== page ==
Dr. Felipe Sierra, Hevolution’s Chief Scientific Officer stated: “These 49 important research projects represent a significant step forward in deepening our understanding of healthy aging. Hevolution’s prime objective is to mobilise greater investment around uncovering the foundational mechanisms behind biological aging. 

“We are steadfast in our belief that by examining the root causes of aging, rather than solely focusing on its associated diseases, we can usher in a brighter future for humanity.” 

HF-GRO awardees include researchers at prestigious institutions across the United States, Canada, and Europe, including the U.S. National Institute on Aging, Brigham and Women’s Hospital, the Buck Institute, the Mayo Clinic, New York University, and the University of California San Francisco, among many others. 

The American Federation for Aging Research is providing programmatic support for the HF-GRO program, with grantees selected through a rigorous two-stage peer-review process involving 100 experts in aging biology and geroscience.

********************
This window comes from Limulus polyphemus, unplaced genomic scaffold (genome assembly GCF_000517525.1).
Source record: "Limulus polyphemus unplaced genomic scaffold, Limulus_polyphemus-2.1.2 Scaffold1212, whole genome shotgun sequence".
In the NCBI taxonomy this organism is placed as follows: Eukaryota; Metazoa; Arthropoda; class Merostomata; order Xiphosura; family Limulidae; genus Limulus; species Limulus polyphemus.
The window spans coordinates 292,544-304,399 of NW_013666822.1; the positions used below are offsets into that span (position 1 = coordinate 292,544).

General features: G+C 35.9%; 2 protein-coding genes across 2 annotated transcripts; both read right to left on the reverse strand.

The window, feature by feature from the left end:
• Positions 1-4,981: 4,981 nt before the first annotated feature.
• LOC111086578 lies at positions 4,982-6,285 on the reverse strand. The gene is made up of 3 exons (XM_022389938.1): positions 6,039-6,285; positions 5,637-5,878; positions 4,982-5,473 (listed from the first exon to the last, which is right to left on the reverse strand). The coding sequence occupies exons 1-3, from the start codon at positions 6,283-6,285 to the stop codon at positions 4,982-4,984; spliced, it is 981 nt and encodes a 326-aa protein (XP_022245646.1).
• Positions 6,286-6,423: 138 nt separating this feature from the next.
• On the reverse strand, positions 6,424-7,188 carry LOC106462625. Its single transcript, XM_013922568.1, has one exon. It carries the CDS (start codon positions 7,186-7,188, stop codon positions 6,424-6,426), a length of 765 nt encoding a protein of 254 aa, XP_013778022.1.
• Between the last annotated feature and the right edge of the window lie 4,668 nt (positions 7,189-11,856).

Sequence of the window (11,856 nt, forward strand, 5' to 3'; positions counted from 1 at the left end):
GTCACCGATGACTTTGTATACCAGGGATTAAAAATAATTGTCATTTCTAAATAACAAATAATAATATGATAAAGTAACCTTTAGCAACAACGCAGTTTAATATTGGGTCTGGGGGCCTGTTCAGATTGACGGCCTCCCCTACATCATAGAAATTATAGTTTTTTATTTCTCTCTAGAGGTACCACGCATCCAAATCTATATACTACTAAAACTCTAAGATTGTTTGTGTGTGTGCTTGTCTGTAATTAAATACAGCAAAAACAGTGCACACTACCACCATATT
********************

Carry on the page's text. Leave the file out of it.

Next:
Dr Berenice Benayoun, an HF-GRO grant recipient at the University of Southern California, stated: “I am extremely honored and excited that Hevolution selected our project for funding. This is a project close to my heart, which aims at understanding why and how the female and male innate immune aging differs. 

“This funding will support us as we start laying the foundation for a lasting improvement of women’s health throughout aging.” 

To date, Hevolution has committed approximately $250 million to transform the healthy aging sector, including the $40 million for specialised research and development in healthspan science recently announced at Hevolution’s Global Healthspan Summit. 

Hevolution is ramping up its investments to enable healthier aging for all and is now the second largest funder of aging biology research worldwide.